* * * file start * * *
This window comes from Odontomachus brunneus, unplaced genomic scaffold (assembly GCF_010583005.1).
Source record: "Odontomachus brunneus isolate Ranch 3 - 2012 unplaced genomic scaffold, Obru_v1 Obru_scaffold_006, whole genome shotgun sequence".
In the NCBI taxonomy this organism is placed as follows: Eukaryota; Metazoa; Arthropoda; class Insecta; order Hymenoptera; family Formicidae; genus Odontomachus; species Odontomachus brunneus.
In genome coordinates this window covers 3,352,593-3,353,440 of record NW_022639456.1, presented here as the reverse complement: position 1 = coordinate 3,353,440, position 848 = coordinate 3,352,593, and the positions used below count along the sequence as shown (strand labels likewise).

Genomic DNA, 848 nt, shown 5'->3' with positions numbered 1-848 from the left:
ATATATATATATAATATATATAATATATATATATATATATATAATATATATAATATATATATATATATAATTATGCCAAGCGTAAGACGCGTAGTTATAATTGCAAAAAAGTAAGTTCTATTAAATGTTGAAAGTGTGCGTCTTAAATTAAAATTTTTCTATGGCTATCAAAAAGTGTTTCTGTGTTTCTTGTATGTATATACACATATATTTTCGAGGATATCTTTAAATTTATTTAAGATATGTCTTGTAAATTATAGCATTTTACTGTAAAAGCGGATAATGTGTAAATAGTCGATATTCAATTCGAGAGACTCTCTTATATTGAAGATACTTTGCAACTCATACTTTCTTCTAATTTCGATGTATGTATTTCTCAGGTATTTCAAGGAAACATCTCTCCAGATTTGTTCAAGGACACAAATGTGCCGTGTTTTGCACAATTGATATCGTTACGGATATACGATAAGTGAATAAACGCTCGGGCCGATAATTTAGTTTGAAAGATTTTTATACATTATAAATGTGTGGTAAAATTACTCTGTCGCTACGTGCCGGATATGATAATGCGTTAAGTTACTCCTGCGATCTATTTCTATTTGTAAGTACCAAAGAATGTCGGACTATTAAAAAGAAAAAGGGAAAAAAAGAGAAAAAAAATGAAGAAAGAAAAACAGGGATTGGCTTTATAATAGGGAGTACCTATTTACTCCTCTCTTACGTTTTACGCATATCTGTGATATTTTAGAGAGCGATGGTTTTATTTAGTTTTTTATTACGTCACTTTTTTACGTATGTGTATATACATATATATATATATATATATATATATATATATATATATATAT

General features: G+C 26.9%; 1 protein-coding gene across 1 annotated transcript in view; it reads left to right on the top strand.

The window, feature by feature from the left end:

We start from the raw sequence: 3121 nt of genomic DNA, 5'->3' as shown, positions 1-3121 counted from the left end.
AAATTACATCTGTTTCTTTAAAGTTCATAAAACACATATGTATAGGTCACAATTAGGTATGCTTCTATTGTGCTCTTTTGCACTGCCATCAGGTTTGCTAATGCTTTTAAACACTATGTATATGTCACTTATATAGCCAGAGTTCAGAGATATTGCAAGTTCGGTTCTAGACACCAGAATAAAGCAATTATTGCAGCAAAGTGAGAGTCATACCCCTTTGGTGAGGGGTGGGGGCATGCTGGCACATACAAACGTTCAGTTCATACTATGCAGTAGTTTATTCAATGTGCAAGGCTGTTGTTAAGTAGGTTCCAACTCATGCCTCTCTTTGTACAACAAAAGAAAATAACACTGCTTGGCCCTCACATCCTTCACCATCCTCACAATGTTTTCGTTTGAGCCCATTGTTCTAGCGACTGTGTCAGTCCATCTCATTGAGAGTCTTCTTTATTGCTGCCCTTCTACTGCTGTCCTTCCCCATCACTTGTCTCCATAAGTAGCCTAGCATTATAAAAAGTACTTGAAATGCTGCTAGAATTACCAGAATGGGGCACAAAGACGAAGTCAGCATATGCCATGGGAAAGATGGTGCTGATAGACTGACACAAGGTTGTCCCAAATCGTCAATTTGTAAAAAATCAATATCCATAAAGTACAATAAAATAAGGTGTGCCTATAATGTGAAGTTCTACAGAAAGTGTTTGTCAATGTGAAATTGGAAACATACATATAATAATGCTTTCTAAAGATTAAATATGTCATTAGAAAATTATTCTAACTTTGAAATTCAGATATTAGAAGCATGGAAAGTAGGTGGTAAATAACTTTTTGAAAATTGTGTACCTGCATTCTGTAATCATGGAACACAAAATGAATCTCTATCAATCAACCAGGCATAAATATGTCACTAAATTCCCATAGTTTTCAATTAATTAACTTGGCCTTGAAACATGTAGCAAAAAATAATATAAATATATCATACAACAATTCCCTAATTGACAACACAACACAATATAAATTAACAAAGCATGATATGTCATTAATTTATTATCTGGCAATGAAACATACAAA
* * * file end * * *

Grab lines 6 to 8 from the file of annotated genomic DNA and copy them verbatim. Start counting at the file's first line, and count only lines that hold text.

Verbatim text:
ATATATATATATAATATATATAATATATATATATATATATATAATATATATAATATATATATATATATAATTATGCCAAGCGTAAGACGCGTAGTTATAATTGCAAAAAAGTAAGTTCTATTAAATGTTGAAAGTGTGCGTCTTAAATTAAAATTTTTCTATGGCTATCAAAAAGTGTTTCTGTGTTTCTTGTATGTATATACACATATATTTTCGAGGATATCTTTAAATTTATTTAAGATATGTCTTGTAAATTATAGCATTTTACTGTAAAAGCGGATAATGTGTAAATAGTCGATATTCAATTCGAGAGACTCTCTTATATTGAAGATACTTTGCAACTCATACTTTCTTCTAATTTCGATGTATGTATTTCTCAGGTATTTCAAGGAAACATCTCTCCAGATTTGTTCAAGGACACAAATGTGCCGTGTTTTGCACAATTGATATCGTTACGGATATACGATAAGTGAATAAACGCTCGGGCCGATAATTTAGTTTGAAAGATTTTTATACATTATAAATGTGTGGTAAAATTACTCTGTCGCTACGTGCCGGATATGATAATGCGTTAAGTTACTCCTGCGATCTATTTCTATTTGTAAGTACCAAAGAATGTCGGACTATTAAAAAGAAAAAGGGAAAAAAAGAGAAAAAAAATGAAGAAAGAAAAACAGGGATTGGCTTTATAATAGGGAGTACCTATTTACTCCTCTCTTACGTTTTACGCATATCTGTGATATTTTAGAGAGCGATGGTTTTATTTAGTTTTTTATTACGTCACTTTTTTACGTATGTGTATATACATATATATATATATATATATATATATATATATATATATATAT

General features: G+C 26.9%; 1 protein-coding gene across 1 annotated transcript in view; it reads left to right on the top strand.

The window, feature by feature from the left end: